The Hong Kong economy expanded a disappointing 1.8% year-on-year in the second quarter of 2014, slower than the 2.6% growth in the first quarter. The underperformance caused the government to revise its full-year growth forecast to 2-3%, from 3-4% previously.
Private economists also tempered their projections. Bank of America Merrill Lynch downgraded its 2014 GDP forecast to 2.3%, from 2.6% originally, although it retained its 2015 forecast of 2.5%. Europe’s RBS, which originally expected full-year 3.2% growth, cut its forecast to 2.4%.
The second-quarter result marks “the slowest growth since the third quarter of 2012,” said Government Economist Helen Chan. “The weak performance was mainly weighed down by a fall-off in tourist spending and a concurrent slowdown in domestic demand.”
Mainland China tourists have kept their wallet shut in part because of the PRC’s slowing growth and an anti-corruption drive that has targeted conspicuous spending. Visitor numbers to Hong Kong in June 2014 rose only +6.9% year-on-year, the first single-digit monthly increase since February 2011.
Purchase of luxury goods like jewelry and watches has remained restrained, according to Bank of America. RBS also pointed to the weak 1.2% growth in private consumption, the slowest since Q4 2009, which could be due to a deceleration in employment and wage growth in recent months.
In advance of the formal announcement on August 15, Secretary for Financial Services and the Treasury Chan Ka-keung, warned that slowing exports are affecting growth. “Recent trade and export data showed a slower demand from overseas markets in recent months,” he said. “This is because the US and many other overseas markets have recorded lower expected economic growth.”
According to Bank of America economists, the significant slowdown continues in exports, particularly in travel services (-11.5% year-on-year) and exports of services (-2.3%, down from +3.3% in Q1 2014). The result is the first decline since Q2 2009.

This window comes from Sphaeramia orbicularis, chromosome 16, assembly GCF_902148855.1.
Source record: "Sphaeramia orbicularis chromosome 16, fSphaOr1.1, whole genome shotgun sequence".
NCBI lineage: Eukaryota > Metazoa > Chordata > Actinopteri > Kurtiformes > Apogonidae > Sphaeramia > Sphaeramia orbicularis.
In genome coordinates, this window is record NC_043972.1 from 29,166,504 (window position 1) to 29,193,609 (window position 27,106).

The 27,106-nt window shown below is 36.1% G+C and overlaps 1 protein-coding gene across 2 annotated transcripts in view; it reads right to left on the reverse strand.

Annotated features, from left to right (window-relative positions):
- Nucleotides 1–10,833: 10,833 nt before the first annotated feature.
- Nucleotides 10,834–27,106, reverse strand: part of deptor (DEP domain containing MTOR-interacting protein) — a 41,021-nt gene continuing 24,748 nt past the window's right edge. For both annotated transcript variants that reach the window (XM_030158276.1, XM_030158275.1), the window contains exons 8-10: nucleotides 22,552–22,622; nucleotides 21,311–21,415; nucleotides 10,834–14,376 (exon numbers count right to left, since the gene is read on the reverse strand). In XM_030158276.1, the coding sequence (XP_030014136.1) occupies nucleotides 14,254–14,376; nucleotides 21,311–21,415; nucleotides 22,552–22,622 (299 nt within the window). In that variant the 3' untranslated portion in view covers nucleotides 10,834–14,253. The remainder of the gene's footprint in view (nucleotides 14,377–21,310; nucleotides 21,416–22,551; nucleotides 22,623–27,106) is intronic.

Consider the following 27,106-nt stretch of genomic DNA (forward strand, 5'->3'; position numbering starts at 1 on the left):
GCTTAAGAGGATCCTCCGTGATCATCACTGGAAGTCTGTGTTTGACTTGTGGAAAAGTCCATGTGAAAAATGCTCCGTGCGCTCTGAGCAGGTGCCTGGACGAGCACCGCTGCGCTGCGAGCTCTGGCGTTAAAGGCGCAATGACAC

It’s not all gloom. The foreign exchange market, says Secretary Chan, is seeing an average turnover of RMB spot and forward transactions of some US$20 billion to US$30 billion equivalent every day. He describes Hong Kong’s offshore market achieving phenomenal progress within the past three years.
Later this year, the Shanghai-Hong Kong stockmarket “through-train” scheme is expected to be launched. This will allow Hong and international investors to invest in shares listed in the Shanghai Stock Exchange through Hong Kong and Chinese investors to trade stocks in Hong Kong in Shanghai.
Risk to the Downside
But the head of the Hong Kong Monetary Authority, Norman Chan Tak-lam, has repeatedly warned of possible economic instability. “US interest rates may rise as a result of the US Government starting to wind down monetary policy,” he said on August 11. “This may cause the Hong Kong interest rate to rise as a result and that would hurt the property market.”
RBS expects a pick-up in the second half of 2014 in on the back of exports and a moderate rise in China’s GDP growth. However, it anticipates only a modest recovery because of three “downward risks.”
“While we still expect reasonable global demand growth, we now no longer expect a significant acceleration in global demand,” RBS economist Tiffany Qiu and Louis Kuijs wrote in an August 15 report. “Visitors from mainland China and the attendant spending have decelerated recently, and we think its growth will remain subdued. And Hong Kong's property market, especially commercial real estate, is still facing major headwinds.”
Other analysts are wary of the uncertainty caused by the Occupy Central movement. Organizers say they may call on thousands of supporters to a sit-in at the city’s Central Business District in September if authorities in Hong Kong and China dilute the promise of universal suffrage and direct election of the city’s chief executive.